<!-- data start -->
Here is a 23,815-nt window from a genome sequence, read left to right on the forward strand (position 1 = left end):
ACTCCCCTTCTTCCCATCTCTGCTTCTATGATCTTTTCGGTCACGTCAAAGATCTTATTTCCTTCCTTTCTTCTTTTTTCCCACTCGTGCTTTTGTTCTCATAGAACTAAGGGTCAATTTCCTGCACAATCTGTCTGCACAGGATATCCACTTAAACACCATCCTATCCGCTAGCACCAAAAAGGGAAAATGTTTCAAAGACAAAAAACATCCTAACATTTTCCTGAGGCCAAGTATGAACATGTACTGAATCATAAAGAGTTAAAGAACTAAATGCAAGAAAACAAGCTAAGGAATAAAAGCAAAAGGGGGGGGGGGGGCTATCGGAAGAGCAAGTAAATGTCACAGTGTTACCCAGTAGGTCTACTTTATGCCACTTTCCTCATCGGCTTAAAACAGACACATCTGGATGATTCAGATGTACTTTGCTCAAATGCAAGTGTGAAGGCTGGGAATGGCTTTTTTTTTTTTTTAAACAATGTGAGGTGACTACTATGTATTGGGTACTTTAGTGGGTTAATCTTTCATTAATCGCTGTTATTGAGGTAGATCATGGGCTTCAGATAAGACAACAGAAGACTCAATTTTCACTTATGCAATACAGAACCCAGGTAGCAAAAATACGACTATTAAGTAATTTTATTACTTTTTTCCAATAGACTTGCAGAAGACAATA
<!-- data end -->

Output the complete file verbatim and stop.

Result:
Here is a 23,815-nt window from a genome sequence, read left to right on the forward strand (position 1 = left end):
ACTCCCCTTCTTCCCATCTCTGCTTCTATGATCTTTTCGGTCACGTCAAAGATCTTATTTCCTTCCTTTCTTCTTTTTTCCCACTCGTGCTTTTGTTCTCATAGAACTAAGGGTCAATTTCCTGCACAATCTGTCTGCACAGGATATCCACTTAAACACCATCCTATCCGCTAGCACCAAAAAGGGAAAATGTTTCAAAGACAAAAAACATCCTAACATTTTCCTGAGGCCAAGTATGAACATGTACTGAATCATAAAGAGTTAAAGAACTAAATGCAAGAAAACAAGCTAAGGAATAAAAGCAAAAGGGGGGGGGGGGGCTATCGGAAGAGCAAGTAAATGTCACAGTGTTACCCAGTAGGTCTACTTTATGCCACTTTCCTCATCGGCTTAAAACAGACACATCTGGATGATTCAGATGTACTTTGCTCAAATGCAAGTGTGAAGGCTGGGAATGGCTTTTTTTTTTTTTTAAACAATGTGAGGTGACTACTATGTATTGGGTACTTTAGTGGGTTAATCTTTCATTAATCGCTGTTATTGAGGTAGATCATGGGCTTCAGATAAGACAACAGAAGACTCAATTTTCACTTATGCAATACAGAACCCAGGTAGCAAAAATACGACTATTAAGTAATTTTATTACTTTTTTCCAATAGACTTGCAGAAGACAATA